8 Books with Characters Who Have Considered Suicide But Find Their Rainbows

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Mikkaka Overstreet

Senior Contributor

Mikkaka Overstreet is from Louisville, Kentucky by way of Saginaw “Sagnasty”, Michigan. She has been an educator since 2006 and earned her PhD in Curriculum and Instruction in 2015. By day she is a mild-mannered literacy specialist. By night she sleeps. In between, she daydreams, writes fiction, and reads books. She currently lives in North Carolina with her husband and cats.

Content warning: this post contains descriptions of suicide attempts.

One of the most beautiful things about literature is how we find ourselves in books. Books can make us feel less alone. Even in “normal” times when we aren’t dealing with pandemics and large-scale unrest, 40% of adults report feelings of loneliness. Reading fiction can reduce those feelings.

It’s not easy talking about suicide. I’ve struggled with suicidal ideation for much of my life. When I was 16, I gave in to that nagging little voice in the back of my mind. It told me that my life would never get better, that the world was better off without me. I gathered all the pills I could find, finished my homework, swallowed the pills, and went to bed. I remember waking up the next day, feeling disappointed and utterly alone.

Now, I am a happy and well-adjusted adult. I’m successful by conventional standards, with a loving spouse and a job I enjoy. I have a wonderful community of both genetic and found family members. Nonetheless, there are still times when there’s a whisper in the back of my mind. It still tells me that the world is too heavy to bear and that it would be better off without me in it.

When you try to talk to people about that feeling, they often get understandably upset. It’s scary for people who love you to hear that you would even think about ending your own life. Still, such responses can make you feel even more isolated. The little voice at the back of your mind whispers that there is something profoundly wrong with you since other people don’t think about death as a relief or escape.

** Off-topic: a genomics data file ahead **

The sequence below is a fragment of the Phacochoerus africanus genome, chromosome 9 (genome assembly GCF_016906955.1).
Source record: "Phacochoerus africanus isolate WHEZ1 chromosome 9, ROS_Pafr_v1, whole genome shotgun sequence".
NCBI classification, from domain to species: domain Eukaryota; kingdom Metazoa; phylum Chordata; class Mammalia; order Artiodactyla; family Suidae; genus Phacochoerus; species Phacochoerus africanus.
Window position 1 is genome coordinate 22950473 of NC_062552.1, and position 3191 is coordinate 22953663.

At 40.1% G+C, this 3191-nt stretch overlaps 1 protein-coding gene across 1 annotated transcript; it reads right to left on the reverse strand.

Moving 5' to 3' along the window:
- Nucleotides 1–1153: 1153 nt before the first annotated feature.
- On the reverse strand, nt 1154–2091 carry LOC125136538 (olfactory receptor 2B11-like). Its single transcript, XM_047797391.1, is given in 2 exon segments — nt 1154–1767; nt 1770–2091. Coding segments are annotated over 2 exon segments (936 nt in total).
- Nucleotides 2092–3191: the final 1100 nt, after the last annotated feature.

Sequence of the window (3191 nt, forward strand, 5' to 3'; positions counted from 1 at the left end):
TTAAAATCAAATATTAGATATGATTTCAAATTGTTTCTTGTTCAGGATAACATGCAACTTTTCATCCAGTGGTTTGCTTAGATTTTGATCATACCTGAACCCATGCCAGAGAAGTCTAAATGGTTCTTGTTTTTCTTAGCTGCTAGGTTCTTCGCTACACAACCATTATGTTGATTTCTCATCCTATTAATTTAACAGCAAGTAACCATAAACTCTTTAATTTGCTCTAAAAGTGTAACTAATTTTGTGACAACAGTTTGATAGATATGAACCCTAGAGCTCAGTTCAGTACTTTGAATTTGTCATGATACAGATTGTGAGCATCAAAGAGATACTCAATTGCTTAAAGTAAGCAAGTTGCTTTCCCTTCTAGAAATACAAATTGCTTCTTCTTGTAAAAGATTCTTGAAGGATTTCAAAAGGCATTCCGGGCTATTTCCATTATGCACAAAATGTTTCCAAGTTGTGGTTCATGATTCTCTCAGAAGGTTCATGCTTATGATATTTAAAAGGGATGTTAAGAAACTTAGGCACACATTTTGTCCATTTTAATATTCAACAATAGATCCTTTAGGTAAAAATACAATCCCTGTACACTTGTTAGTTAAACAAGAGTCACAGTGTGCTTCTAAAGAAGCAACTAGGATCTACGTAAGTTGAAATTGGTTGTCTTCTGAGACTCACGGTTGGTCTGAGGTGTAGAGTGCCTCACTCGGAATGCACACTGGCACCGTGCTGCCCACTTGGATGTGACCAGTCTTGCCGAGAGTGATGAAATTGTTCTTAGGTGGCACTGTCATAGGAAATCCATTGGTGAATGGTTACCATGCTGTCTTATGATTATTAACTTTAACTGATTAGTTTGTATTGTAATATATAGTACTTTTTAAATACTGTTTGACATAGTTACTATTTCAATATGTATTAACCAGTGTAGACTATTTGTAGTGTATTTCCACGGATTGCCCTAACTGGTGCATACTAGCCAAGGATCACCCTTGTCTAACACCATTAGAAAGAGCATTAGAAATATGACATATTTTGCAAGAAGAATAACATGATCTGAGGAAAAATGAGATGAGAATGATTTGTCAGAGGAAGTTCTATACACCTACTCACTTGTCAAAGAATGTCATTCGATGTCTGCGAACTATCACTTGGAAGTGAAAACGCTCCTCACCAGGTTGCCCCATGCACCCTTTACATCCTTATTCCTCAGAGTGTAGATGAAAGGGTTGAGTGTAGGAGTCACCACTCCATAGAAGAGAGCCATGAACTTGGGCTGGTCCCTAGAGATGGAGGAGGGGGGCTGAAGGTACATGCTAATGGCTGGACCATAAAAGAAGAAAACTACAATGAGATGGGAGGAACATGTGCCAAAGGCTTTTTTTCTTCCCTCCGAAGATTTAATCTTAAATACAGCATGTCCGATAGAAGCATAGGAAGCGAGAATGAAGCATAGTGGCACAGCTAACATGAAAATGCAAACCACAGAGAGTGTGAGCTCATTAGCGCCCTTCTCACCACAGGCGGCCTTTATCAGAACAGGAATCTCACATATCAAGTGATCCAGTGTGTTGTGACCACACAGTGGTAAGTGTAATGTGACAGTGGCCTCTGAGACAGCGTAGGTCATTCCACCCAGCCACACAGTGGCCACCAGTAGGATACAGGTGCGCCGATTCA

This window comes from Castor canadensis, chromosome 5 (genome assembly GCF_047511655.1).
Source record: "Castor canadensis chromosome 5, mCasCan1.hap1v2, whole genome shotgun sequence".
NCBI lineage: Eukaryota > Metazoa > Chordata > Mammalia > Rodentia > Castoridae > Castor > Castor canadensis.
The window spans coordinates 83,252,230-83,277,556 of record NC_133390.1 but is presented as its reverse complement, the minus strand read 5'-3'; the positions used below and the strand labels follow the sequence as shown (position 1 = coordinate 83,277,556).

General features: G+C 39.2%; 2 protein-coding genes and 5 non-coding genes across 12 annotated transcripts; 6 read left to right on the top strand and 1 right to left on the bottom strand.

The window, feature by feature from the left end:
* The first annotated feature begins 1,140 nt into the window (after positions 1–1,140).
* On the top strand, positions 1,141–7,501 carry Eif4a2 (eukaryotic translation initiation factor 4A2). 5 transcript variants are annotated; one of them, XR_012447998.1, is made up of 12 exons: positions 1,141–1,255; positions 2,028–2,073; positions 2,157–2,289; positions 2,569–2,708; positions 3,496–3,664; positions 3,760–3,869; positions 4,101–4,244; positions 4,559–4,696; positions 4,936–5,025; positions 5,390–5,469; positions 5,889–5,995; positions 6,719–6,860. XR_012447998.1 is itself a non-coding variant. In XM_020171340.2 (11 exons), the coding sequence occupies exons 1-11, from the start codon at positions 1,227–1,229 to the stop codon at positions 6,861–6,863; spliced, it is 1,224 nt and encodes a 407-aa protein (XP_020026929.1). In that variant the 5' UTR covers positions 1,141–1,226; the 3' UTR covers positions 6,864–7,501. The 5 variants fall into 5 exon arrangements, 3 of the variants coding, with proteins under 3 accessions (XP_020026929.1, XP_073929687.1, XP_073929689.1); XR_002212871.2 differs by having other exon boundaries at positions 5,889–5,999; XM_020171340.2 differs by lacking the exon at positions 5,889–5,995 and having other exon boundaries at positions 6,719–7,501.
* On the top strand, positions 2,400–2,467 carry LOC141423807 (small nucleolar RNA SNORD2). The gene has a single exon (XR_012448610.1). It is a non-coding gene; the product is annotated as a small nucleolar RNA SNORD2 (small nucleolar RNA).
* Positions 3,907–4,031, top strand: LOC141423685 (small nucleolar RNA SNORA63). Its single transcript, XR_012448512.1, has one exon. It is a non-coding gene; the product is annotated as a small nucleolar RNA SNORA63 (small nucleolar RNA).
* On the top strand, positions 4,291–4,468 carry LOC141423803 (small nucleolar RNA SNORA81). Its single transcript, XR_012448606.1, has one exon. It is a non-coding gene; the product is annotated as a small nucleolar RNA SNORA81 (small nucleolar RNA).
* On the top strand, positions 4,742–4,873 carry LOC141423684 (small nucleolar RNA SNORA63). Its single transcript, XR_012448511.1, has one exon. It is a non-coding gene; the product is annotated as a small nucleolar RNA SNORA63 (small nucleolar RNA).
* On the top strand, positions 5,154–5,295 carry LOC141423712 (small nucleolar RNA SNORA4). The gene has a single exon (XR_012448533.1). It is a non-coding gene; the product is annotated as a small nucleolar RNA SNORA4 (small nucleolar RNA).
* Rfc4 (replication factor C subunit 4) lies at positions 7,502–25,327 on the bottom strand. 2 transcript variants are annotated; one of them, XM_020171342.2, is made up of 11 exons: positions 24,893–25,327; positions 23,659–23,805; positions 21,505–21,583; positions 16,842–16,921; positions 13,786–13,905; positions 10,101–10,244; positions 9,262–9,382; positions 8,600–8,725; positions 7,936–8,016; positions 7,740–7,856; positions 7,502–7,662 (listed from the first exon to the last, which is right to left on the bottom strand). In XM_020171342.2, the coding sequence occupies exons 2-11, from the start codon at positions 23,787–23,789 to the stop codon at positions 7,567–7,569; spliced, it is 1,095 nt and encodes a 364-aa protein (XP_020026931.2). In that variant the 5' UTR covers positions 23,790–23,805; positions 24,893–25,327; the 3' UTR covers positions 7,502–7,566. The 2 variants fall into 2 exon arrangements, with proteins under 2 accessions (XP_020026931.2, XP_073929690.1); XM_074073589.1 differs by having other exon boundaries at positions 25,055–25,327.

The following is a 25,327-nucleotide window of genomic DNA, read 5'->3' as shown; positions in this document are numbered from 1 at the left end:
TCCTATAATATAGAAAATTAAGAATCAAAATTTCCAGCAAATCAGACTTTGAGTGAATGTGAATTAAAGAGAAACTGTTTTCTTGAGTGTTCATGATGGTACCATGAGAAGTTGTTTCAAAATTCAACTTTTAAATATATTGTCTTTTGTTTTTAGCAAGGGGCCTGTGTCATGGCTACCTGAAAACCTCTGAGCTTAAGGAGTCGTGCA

To be clear, I have been in therapy for a long time, have found medications that help, and am not in imminent danger of suicide. However, if you or someone you know is struggling with suicidal ideation, there are lots of resources to help. Here are a few examples:

Additionally, it has helped me to discover like-minded folks in literature. I find it encouraging to read about characters who have attempted or considered suicide, but come out the other side. Inspired by the play title for colored girls who have considered suicide / when the rainbow is enuf, I decided to compile a list of such books. I hope that the books on this list might help someone like me feel less alone and maybe a bit more hopeful.

Books with Characters Who Consider Suicide But Get Better

The Midnight Library by Matt Haig book cover

The Midnight Library by Matt Haig

Nora Seed is full of regret. She’s fired from a dead-end job, estranged from her family, distant from friends, and nursing a broken heart. Her life is nothing like she dreamed. When her cat is hit and killed by a car, Nora reaches her breaking point. After an attempt to take her own life, Nora wakes up in a massive library. In this waystation between life and death, Nora has the chance to experience her other possible lives. Each book is a life where her decisions led her down different paths. Ultimately, Nora’s story is touching, inspiring, and surprisingly funny.